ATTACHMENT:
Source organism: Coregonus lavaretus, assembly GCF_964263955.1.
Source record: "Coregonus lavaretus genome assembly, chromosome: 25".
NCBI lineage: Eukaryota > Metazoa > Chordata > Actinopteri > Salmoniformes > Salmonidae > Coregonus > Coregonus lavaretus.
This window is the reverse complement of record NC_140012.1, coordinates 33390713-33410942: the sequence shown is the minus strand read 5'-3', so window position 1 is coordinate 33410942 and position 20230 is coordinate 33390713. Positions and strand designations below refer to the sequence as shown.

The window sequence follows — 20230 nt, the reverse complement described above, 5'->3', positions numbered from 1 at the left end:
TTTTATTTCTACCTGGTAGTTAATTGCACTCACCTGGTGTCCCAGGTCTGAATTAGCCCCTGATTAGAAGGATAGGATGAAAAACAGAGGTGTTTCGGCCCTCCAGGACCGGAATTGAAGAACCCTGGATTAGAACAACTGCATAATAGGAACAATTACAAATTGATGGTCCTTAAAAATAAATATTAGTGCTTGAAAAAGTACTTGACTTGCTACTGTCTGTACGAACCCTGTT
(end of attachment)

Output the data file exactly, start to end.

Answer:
Source organism: Coregonus lavaretus, assembly GCF_964263955.1.
Source record: "Coregonus lavaretus genome assembly, chromosome: 25".
NCBI lineage: Eukaryota > Metazoa > Chordata > Actinopteri > Salmoniformes > Salmonidae > Coregonus > Coregonus lavaretus.
This window is the reverse complement of record NC_140012.1, coordinates 33390713-33410942: the sequence shown is the minus strand read 5'-3', so window position 1 is coordinate 33410942 and position 20230 is coordinate 33390713. Positions and strand designations below refer to the sequence as shown.

The window sequence follows — 20230 nt, the reverse complement described above, 5'->3', positions numbered from 1 at the left end:
TTTTATTTCTACCTGGTAGTTAATTGCACTCACCTGGTGTCCCAGGTCTGAATTAGCCCCTGATTAGAAGGATAGGATGAAAAACAGAGGTGTTTCGGCCCTCCAGGACCGGAATTGAAGAACCCTGGATTAGAACAACTGCATAATAGGAACAATTACAAATTGATGGTCCTTAAAAATAAATATTAGTGCTTGAAAAAGTACTTGACTTGCTACTGTCTGTACGAACCCTGTT